The US Food and Drug Administration investigational device exemptions (IDE) and clinical investigation of cardiovascular devices: information for the investigator.
The conduct of a clinical investigation of a medical device to determine the safety and effectiveness of the device is covered by the investigational device exemptions (IDE) regulation. The purpose of IDE regulation is "to encourage, to the extent consistent with the protection of public health and safety and with ethical standards, the discovery and development of useful devices intended for human use, and to that end to maintain optimum freedom for scientific investigators in their pursuit of this purpose" (Federal Food, Drug, and Cosmetic Act). Conducting a clinical investigation may require an approved IDE application. The US Food and Drug Administration encourages early interaction with the agency through the pre-IDE process during the development of a device or technology and during the preparation of an IDE application. This facilitates approval of the IDE application and progression into the clinical investigation. This paper reviews the terminology and applicability of the IDE regulation and the type of study that requires an IDE application to the Food and Drug Administration. The pre-IDE process and the development of an IDE application for a significant risk study of a cardiovascular device are discussed. (+info)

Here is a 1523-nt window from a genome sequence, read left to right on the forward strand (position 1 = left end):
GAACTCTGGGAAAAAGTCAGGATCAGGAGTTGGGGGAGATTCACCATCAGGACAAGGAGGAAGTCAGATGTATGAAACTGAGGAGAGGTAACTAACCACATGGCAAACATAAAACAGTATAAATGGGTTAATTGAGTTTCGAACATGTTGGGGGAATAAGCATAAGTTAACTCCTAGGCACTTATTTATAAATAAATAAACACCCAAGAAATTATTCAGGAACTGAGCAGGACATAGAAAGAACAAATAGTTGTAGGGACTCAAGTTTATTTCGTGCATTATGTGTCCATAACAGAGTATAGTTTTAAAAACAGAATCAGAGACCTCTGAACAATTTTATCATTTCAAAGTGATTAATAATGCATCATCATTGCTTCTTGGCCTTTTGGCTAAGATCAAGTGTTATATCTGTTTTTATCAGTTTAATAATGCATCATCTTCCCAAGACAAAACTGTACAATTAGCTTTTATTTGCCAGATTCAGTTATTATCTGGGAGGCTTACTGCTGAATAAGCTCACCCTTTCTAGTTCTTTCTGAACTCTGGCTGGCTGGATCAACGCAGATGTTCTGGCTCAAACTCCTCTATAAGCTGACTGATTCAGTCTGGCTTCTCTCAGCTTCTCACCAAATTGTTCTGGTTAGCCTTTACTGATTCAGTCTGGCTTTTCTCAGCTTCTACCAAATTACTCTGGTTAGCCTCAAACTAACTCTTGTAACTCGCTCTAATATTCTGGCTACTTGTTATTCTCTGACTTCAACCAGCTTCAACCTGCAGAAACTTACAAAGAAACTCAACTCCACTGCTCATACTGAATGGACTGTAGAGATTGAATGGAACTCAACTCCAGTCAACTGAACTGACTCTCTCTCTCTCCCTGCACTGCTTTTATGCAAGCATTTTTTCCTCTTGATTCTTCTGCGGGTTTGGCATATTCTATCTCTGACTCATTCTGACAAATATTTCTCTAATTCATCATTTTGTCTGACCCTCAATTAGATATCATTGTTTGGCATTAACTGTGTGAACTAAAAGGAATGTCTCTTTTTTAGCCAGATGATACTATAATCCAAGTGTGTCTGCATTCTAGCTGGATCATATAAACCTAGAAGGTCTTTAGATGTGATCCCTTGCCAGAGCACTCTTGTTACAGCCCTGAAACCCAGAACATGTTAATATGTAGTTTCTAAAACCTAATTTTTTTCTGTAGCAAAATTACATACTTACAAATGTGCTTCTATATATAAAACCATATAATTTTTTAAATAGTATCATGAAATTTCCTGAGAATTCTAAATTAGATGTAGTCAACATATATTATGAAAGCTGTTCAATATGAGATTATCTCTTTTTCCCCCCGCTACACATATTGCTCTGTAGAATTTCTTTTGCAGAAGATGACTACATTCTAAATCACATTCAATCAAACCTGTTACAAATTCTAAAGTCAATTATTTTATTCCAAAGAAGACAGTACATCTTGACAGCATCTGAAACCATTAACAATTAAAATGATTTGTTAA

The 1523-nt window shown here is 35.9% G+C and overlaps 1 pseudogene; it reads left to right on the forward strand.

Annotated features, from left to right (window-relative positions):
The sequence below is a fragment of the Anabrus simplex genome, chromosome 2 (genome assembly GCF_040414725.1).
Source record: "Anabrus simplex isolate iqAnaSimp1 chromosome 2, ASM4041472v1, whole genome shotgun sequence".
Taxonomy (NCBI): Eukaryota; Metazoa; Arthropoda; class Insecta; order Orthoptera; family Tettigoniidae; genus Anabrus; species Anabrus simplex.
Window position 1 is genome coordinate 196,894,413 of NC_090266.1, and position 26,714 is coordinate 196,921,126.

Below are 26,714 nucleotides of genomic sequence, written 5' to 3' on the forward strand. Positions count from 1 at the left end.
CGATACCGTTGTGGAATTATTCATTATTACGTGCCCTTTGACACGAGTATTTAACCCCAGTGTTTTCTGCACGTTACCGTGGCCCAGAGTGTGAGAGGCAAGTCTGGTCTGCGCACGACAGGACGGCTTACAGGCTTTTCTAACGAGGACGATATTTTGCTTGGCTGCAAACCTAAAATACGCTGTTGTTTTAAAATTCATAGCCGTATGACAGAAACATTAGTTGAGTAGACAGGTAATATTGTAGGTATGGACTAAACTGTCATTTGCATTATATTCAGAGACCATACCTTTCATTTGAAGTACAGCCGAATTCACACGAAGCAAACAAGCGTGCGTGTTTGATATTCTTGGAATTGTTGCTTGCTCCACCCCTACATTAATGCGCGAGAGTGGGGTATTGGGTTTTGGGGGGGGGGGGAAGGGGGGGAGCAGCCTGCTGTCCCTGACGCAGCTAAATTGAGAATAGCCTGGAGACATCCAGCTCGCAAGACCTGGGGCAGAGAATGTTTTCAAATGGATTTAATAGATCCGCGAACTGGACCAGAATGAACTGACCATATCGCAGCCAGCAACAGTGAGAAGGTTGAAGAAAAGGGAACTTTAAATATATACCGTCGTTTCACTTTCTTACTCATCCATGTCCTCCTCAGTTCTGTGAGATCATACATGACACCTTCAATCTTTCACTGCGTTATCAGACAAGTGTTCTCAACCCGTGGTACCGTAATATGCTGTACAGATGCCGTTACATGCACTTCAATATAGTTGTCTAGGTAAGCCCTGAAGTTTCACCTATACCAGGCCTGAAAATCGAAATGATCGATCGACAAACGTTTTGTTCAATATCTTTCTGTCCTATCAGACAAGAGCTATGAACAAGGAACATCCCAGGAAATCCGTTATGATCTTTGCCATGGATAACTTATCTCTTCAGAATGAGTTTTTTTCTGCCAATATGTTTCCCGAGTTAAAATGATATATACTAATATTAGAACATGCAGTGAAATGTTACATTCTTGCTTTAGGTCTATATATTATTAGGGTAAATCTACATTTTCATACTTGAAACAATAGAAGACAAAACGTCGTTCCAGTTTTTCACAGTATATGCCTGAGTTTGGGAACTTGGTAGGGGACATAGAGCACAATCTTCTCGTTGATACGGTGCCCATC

Evaluation of technician supervised treadmill exercise testing in a cardiac chest pain clinic.